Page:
figure 18

a Molecular structures of fluorescent DAE derivatives 9 and 17. b Multicolor fluorescence photoswitching in a water suspension of the mixture of 9 and 17 NPs upon sequential irradiation with an appropriate wavelength of light: fluorescence spectra (i) before photoirradiation (or after irradiation with >560 nm light to the solution of (iv)) (white emission), (ii) after irradiation with 385 nm light (cyan emission), (iii) after sequential irradiation with 313 nm light (dark), and (iv) after sequential irradiation with 680 nm light (orange emission). Photographs of the same cuvettes for the mixture suspension of 9 and 17 NPs in the corresponding states are shown in the insets. (Reprinted with permission from Ishida et al.96. Copyright 2017 The Royal Society of Chemistry)


In summary, a wide variety of examples combining DAE units with fluorescent dyes, from the molecular level to the nanoscale, have been described during the past decade. In most of the systems, RET is responsible for the fluorescence photoswitching: the fluorophore is fully emissive when the DAE is in its open form, whereas it is quenched when the DAE is in its closed form due to the large spectral overlap between its absorption spectrum and the fluorescence spectrum of the fluorescent unit. This conceptual design not only leads to efficient fluorescence photoswitching but also suffers from several drawbacks (destructive read-out, limited contrast, single emission color, UV excitation, etc.). For these reasons, many alternative strategies have been proposed recently. As typical examples, “turn-on” DAE molecules with benzothiophene-1,1-dioxide side-groups are particularly suitable for super-resolution imaging, whereas molecular dyads with DAE and fluorescent moieties involving IET processes are very effective for optical memories with a non-destructive readout capability. Inorganic UCNPs decorated by DAEs can be fully triggered by NIR light, whereas preparation of silica nanosystems, QDs, or polymer NPs doped with DAE represents an efficient route to reach photocontrolled emission with high brightness. NPs based on aggregated organic molecules, such as aggregation-induced emission fluorophores and DAE units, have shown extremely interesting non-linear fluorescence photoswitching features (giant amplification effect) leading to unprecedented contrast and switching rates and enable multicolor emission possibilities. As a result, novel application fields have appeared: in biology, fluorescent DAEs have been successfully employed not only as protein labels, probes, and biomarkers in live cells and living organisms but also as tunable and switchable emitters for super-resolution imaging technologies. The great diversity of designs, properties, and applications of fluorescent DAE-based molecules and nanosystems makes them excellent candidates to develop novel molecular constructs with unexplored behaviors.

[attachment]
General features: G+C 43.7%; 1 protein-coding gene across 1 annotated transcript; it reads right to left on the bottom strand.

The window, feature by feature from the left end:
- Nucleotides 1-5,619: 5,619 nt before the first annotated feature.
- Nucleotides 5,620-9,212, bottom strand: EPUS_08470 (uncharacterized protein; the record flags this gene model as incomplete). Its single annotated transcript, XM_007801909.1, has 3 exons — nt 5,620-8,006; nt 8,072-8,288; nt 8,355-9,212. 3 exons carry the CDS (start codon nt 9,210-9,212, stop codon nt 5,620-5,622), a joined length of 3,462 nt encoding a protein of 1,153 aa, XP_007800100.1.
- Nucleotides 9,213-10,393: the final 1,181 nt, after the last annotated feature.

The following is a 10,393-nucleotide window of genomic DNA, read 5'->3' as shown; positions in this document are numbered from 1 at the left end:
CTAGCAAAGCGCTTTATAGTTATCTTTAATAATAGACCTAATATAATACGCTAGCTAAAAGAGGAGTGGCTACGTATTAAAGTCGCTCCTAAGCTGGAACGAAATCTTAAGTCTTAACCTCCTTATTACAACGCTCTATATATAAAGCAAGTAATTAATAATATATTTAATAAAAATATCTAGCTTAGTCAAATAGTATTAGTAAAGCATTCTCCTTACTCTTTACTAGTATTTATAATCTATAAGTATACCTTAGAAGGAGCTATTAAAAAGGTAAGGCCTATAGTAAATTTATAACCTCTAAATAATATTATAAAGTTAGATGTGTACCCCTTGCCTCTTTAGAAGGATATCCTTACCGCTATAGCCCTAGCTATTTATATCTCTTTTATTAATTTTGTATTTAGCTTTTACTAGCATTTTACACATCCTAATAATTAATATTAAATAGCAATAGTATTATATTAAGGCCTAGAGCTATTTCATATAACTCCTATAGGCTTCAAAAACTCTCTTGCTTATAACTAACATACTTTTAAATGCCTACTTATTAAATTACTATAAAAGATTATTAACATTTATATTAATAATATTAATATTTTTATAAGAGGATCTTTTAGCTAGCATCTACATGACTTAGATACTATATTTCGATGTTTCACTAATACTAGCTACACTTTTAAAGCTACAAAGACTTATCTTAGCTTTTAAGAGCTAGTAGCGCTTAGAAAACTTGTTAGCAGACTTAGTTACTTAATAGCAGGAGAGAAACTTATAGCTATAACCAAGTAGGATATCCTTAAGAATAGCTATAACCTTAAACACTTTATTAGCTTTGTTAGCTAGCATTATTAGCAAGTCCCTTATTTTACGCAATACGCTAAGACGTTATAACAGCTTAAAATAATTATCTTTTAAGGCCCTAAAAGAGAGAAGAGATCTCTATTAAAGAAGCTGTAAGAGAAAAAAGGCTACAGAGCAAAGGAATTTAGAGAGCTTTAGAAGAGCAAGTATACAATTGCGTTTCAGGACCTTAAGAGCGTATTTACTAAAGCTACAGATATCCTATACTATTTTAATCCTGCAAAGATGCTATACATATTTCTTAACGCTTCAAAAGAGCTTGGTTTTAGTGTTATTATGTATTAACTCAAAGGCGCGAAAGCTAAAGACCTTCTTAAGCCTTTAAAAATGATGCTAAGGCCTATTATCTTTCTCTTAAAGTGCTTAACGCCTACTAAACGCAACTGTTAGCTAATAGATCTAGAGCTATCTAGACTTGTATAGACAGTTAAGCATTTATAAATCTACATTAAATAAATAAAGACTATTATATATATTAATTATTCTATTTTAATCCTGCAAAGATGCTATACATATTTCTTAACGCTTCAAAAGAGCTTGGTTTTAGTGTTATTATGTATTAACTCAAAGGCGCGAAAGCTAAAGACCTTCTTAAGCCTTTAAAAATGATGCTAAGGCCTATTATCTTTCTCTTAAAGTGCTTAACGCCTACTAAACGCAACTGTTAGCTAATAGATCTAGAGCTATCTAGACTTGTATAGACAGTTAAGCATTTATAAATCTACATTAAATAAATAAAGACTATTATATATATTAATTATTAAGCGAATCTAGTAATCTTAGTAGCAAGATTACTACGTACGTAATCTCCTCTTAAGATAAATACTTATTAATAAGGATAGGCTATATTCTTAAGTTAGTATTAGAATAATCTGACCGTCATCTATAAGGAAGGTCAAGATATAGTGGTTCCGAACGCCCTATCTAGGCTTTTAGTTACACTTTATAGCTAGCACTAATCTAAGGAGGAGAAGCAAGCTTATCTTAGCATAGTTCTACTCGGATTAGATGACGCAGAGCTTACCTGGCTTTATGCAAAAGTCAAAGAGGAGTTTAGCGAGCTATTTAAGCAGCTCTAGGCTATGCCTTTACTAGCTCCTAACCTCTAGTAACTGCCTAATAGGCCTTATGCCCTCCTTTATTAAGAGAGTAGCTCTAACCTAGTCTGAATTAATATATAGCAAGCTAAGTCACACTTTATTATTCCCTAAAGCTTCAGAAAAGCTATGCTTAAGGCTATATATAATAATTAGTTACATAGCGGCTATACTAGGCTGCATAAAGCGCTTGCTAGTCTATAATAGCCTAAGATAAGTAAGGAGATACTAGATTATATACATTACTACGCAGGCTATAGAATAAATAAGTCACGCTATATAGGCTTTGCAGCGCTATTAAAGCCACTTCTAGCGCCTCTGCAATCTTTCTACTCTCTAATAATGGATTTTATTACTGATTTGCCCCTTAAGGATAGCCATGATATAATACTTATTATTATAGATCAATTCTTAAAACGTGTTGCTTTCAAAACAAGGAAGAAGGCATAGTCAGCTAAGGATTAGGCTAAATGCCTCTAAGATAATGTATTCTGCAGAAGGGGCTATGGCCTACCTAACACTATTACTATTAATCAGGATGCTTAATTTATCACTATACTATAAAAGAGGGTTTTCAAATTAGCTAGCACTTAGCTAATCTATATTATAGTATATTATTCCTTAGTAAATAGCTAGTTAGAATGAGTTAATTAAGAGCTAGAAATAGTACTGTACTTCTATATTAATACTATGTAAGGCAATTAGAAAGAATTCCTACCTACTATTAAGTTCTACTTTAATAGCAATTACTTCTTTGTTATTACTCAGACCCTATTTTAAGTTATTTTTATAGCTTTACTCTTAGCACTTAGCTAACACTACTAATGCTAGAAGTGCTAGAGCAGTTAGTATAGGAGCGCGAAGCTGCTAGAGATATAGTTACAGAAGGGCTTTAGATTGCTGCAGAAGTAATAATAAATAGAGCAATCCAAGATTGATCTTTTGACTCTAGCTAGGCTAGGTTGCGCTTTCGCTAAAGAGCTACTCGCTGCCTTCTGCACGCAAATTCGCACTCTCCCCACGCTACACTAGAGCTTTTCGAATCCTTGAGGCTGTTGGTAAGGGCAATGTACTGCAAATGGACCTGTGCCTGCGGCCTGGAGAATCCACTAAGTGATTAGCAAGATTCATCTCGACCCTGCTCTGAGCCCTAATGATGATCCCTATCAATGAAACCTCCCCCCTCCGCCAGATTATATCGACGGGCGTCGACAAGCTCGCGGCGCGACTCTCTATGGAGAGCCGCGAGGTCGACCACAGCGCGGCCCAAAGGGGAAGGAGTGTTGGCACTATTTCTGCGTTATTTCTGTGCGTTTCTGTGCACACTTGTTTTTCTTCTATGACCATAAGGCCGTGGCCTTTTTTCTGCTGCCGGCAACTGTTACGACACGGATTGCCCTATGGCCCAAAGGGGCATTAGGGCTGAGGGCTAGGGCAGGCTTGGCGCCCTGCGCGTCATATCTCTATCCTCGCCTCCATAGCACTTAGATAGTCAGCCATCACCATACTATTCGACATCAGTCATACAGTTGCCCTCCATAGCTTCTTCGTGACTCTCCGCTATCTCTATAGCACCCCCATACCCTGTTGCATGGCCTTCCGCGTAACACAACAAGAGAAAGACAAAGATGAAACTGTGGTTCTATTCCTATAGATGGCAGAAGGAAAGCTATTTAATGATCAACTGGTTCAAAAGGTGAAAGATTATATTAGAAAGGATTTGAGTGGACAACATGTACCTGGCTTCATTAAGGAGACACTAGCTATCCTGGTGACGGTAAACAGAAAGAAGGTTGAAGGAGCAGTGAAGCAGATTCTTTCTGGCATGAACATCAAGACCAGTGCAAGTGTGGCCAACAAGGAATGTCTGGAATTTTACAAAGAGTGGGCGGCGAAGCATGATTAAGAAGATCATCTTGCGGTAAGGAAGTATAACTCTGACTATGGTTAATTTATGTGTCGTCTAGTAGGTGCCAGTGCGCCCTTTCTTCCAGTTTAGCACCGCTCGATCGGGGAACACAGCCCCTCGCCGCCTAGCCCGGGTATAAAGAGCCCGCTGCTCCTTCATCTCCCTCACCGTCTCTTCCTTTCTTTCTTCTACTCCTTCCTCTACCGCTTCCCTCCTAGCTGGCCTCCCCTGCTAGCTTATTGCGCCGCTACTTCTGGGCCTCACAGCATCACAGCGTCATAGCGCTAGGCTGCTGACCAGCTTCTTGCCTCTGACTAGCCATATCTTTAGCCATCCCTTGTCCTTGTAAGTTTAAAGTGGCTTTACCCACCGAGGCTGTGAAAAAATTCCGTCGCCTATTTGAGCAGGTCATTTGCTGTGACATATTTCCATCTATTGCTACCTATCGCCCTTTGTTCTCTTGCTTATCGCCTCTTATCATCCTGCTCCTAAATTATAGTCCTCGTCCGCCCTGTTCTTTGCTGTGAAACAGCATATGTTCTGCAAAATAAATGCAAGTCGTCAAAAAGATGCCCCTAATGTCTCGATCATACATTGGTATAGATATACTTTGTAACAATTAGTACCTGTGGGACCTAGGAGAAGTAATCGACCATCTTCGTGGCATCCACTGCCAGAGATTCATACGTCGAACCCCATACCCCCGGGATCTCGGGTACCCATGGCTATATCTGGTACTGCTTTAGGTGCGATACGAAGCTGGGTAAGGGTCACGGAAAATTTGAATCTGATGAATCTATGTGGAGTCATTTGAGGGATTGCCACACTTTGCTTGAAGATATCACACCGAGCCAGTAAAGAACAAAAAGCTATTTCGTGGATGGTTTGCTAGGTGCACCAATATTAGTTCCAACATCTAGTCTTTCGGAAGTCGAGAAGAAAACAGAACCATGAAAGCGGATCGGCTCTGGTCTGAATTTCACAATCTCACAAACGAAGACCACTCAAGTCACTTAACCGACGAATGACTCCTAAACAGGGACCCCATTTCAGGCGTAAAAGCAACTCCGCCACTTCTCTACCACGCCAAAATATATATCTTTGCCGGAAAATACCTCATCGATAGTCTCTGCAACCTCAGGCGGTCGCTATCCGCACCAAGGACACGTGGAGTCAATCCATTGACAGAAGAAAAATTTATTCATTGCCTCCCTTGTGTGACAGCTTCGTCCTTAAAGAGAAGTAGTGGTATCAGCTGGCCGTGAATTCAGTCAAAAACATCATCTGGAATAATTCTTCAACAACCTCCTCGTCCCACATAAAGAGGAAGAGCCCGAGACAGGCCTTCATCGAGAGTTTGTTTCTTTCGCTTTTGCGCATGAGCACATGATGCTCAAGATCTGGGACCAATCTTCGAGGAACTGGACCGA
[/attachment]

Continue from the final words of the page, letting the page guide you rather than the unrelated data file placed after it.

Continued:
1. Feringa, B. L. The art of building small: from molecular switches to molecular motors. J. Org. Chem. 72, 6635–6652 (2007).

    CAS  Article  Google Scholar 

  2. Irie, M. Photochromism and molecular mechanical devices. Bull. Chem. Soc. Jpn. 81, 917–926 (2008).

    CAS  Article  Google Scholar 

  3. Bianco, A., Perissinotto, S., Garbugli, M., Lanzani, G. & Bertarelli, C. Control of optical properties through photochromism: a promising approach to photons. Laser Photon. Rev. 5, 711–736 (2011).

    CAS  Article  Google Scholar 

  4. Velema, V. A., Szymanski, W. & Feringa, B. L. Photopharmacology: beyond proof of principle. J. Am. Chem. Soc. 136, 2178–2191 (2014).

    CAS  Article  Google Scholar 

  5. Heilemann, M., Dedecker, P., Hofkens, J. & Sauer, M. Photoswitches: key molecules for subdiffraction-resolution fluorescence imaging and molecular quantification. Laser Photon. Rev. 3, 180–202 (2009).